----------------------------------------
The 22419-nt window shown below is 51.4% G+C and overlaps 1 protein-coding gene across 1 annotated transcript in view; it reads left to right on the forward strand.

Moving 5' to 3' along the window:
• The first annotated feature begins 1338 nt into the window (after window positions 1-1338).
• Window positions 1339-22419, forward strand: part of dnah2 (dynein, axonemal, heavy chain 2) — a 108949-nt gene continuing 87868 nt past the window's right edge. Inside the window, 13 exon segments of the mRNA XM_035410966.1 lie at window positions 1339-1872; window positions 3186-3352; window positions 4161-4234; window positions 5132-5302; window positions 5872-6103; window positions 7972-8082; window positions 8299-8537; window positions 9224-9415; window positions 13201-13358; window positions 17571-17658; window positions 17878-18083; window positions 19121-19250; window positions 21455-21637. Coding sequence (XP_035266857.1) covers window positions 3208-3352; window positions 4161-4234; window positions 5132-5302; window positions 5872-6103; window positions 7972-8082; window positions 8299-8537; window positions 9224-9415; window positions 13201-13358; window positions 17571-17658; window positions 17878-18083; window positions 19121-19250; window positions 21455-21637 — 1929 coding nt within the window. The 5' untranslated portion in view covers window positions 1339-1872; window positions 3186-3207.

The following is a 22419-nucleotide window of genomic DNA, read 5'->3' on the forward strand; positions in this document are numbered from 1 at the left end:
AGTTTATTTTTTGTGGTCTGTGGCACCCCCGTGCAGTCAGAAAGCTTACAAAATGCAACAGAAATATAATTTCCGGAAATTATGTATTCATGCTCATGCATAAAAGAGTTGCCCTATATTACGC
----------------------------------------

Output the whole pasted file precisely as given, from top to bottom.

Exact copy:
The 22419-nt window shown below is 51.4% G+C and overlaps 1 protein-coding gene across 1 annotated transcript in view; it reads left to right on the forward strand.

Moving 5' to 3' along the window:
• The first annotated feature begins 1338 nt into the window (after window positions 1-1338).
• Window positions 1339-22419, forward strand: part of dnah2 (dynein, axonemal, heavy chain 2) — a 108949-nt gene continuing 87868 nt past the window's right edge. Inside the window, 13 exon segments of the mRNA XM_035410966.1 lie at window positions 1339-1872; window positions 3186-3352; window positions 4161-4234; window positions 5132-5302; window positions 5872-6103; window positions 7972-8082; window positions 8299-8537; window positions 9224-9415; window positions 13201-13358; window positions 17571-17658; window positions 17878-18083; window positions 19121-19250; window positions 21455-21637. Coding sequence (XP_035266857.1) covers window positions 3208-3352; window positions 4161-4234; window positions 5132-5302; window positions 5872-6103; window positions 7972-8082; window positions 8299-8537; window positions 9224-9415; window positions 13201-13358; window positions 17571-17658; window positions 17878-18083; window positions 19121-19250; window positions 21455-21637 — 1929 coding nt within the window. The 5' untranslated portion in view covers window positions 1339-1872; window positions 3186-3207.

The following is a 22419-nucleotide window of genomic DNA, read 5'->3' on the forward strand; positions in this document are numbered from 1 at the left end:
AGTTTATTTTTTGTGGTCTGTGGCACCCCCGTGCAGTCAGAAAGCTTACAAAATGCAACAGAAATATAATTTCCGGAAATTATGTATTCATGCTCATGCATAAAAGAGTTGCCCTATATTACGC